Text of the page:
How to clean your dog’s ears
Why should I clean my dog’s ears?
It’s important to clean your dog’s ears from time to time to remove dirt, ear wax and dead skin. If not, it’s possible that they might develop an ear infection.
A dog’s ear shape and size can differ hugely between breeds: from long to short, floppy to pointed and fluffy to short-haired. As such, some breeds are more prone to infection, while others have naturally clean ears that need very little maintenance.
For example, a dog with folded, long ears such as a beagle or cocker spaniel will need more TLC than a breed with pointed ears, such as a kelpie. Regardless of breed, any dog can develop an ear infection and regular cleaning is a safe way to prevent this.
How often should I clean my dog’s ears?
The best way to know when you should clean your dog’s ears is to become familiar with how they look when they are healthy and clean them when you notice a change. Clean ears shouldn’t smell or look dirty, whereas dirty ears may have an internal build-up of grime or earwax or even a slight odour.
As such, it’s a good idea to get your dog used to handling and grooming from a young age. This will give you a chance to really get to know their ears very well and get your dog used to the process.
As we mentioned earlier, floppy-eared breeds are more prone to ear infections and will need more frequent cleaning. But it’s also important not to over-clean your dog’s ears as this can do more harm than good.
How to clean your dog’s ears
1 First, check the ears for dirt and grime
If your dog’s ears are a bit grimier or smellier than normal, it’s time for a clean. However, if you notice discharge, redness, a very bad smell or your dog is in pain or scratching around the ears, take them to the vet. Don’t ever clean a dog’s ear if you suspect it could be infected.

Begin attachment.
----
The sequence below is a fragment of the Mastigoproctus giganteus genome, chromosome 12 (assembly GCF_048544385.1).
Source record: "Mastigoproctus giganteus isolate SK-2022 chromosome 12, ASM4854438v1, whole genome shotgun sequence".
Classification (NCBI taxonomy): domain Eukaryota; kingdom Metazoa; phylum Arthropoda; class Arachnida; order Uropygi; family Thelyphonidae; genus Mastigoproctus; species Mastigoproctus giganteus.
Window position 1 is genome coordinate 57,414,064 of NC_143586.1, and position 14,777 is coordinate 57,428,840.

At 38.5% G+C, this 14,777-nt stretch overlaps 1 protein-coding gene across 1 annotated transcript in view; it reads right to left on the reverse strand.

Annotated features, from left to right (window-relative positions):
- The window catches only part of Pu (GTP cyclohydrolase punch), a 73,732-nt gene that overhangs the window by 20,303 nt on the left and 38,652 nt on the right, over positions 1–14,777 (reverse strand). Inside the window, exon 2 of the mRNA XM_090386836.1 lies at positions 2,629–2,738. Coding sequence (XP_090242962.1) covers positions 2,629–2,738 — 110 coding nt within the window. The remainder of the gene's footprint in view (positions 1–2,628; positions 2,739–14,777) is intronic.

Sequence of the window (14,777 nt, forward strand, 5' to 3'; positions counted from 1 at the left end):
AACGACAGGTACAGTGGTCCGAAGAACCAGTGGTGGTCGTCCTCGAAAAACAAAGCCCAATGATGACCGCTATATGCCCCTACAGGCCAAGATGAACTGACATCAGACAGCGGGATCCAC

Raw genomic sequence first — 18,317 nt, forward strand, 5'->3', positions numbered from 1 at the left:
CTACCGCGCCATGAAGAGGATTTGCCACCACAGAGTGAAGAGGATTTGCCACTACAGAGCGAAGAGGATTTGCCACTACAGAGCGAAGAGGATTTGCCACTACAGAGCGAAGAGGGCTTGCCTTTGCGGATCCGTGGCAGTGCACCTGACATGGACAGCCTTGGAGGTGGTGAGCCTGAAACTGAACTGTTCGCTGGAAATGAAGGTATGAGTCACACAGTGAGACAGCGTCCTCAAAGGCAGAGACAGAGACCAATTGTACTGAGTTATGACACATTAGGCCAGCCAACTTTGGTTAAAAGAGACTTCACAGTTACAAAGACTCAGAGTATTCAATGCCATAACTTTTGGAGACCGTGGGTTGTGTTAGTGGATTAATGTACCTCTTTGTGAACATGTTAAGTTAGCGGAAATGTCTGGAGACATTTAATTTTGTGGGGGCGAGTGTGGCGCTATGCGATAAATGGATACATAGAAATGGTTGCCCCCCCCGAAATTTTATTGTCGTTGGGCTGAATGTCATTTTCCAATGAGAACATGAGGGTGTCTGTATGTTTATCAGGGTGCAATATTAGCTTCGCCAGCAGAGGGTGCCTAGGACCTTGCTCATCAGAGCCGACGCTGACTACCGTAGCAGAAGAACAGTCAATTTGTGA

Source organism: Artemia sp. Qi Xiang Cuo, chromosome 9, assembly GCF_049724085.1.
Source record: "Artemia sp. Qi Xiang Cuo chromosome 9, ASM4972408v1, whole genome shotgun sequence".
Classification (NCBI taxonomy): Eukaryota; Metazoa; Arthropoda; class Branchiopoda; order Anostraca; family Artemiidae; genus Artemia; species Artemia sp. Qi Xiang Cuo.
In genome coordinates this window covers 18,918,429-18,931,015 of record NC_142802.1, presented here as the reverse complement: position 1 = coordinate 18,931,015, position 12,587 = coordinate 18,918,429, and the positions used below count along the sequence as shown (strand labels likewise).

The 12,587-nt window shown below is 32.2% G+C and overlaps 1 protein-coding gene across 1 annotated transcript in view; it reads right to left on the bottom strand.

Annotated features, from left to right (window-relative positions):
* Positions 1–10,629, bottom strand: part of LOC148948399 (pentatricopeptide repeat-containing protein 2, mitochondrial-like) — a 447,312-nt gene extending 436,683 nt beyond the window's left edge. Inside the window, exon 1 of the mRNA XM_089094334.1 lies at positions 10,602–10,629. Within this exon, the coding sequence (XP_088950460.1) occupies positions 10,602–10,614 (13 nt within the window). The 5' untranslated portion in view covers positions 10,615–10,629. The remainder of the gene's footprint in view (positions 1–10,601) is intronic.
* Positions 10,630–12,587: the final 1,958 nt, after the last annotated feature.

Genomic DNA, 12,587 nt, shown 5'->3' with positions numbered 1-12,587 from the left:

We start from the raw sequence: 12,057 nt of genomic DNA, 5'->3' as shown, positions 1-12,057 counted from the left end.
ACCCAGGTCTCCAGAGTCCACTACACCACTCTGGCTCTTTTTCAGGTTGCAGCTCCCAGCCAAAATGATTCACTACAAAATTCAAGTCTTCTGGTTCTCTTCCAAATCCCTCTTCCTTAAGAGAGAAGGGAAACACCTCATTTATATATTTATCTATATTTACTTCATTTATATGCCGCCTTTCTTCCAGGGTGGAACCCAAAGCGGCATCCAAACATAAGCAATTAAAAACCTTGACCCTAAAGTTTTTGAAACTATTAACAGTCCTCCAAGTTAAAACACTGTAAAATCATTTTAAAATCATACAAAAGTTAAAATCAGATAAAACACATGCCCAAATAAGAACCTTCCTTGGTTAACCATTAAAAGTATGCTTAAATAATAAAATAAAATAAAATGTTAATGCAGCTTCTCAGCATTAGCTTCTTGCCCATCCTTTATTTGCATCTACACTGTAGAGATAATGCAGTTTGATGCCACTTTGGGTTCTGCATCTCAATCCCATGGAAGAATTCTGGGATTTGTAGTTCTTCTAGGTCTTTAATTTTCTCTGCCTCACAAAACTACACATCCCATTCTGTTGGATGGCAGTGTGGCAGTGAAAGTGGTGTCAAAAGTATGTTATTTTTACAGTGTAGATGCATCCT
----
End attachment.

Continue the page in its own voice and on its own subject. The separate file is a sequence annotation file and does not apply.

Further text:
Likewise, if your dog has little dark specks around the inner-ear, they could have fleas or mites. Speak to your vet before cleaning if this is the case.
2 Choose a quiet moment
It’s a lot easier to clean a calm dog than an excited one! As such, clean your dog’s ears when they are relaxed, such as in the evening or after a walk. Be sure to use a soothing voice and give them plenty of praise during the clean.
It’s also a good idea to ask a friend, family member or trusted pet sitter to be an extra set of hands. And choose a location that can get a bit messy, such as the bathroom or lawn.
2 Gather your equipment
Grab some cotton pads, a towel and a professional dog ear-cleaner from a pet supply store or vet. And of course, keep some treats in your pocket just in case!
Avoid using any other household or human cleaners as these can damage a dog’s sensitive inner-ear. Avoid hydrogen peroxide in particular.
Likewise, don’t use cotton tips as they can accidentally go too far into the ear. Your vet will be able to give you further advice on this, so have a chat with them.
3 Clean their ears
Some dogs, such as those with little or pointed ears, might be fine with just a gentle wipe around the visible area inside the ear with a cotton pad and cleaning solution. However, if you own a fluffy or floppy-eared breed, you may need to do a more thorough clean.
The product you have chosen will be able to step you through, so be sure to read and follow the label closely.
Most products require you to gently hold the ear back as you trickle the cleaning solution into the ear canal (only add the amount recommended on the label). Refer to the label for the correct amount. Finally, gently massage your dog’s head around the base of the ear for about 20 seconds.
4 Tidy up
After you have massaged the base of the ear, allow your dog to shake their head as they please. This is a good time for you to hide behind the towel, and, of course, give them a treat for being so good!
Once your dog has had a shake, wipe away excess product gently from the visible part of the inner ear. If the ear is quite dirty, you may want to repeat the process. However, be sure to only ever wipe the visible part of the ear and never insert the cotton bud any deeper.
That’s it! It's normal for your dog to dislike the ear-cleaning process. But don't let that worry you too much. The more you do it, the faster you will get and the more comfortable your dog will become.
Lastly, if it’s all too much and your dog can’t handle you cleaning their ears, a professional dog groomer or vet will be able to help.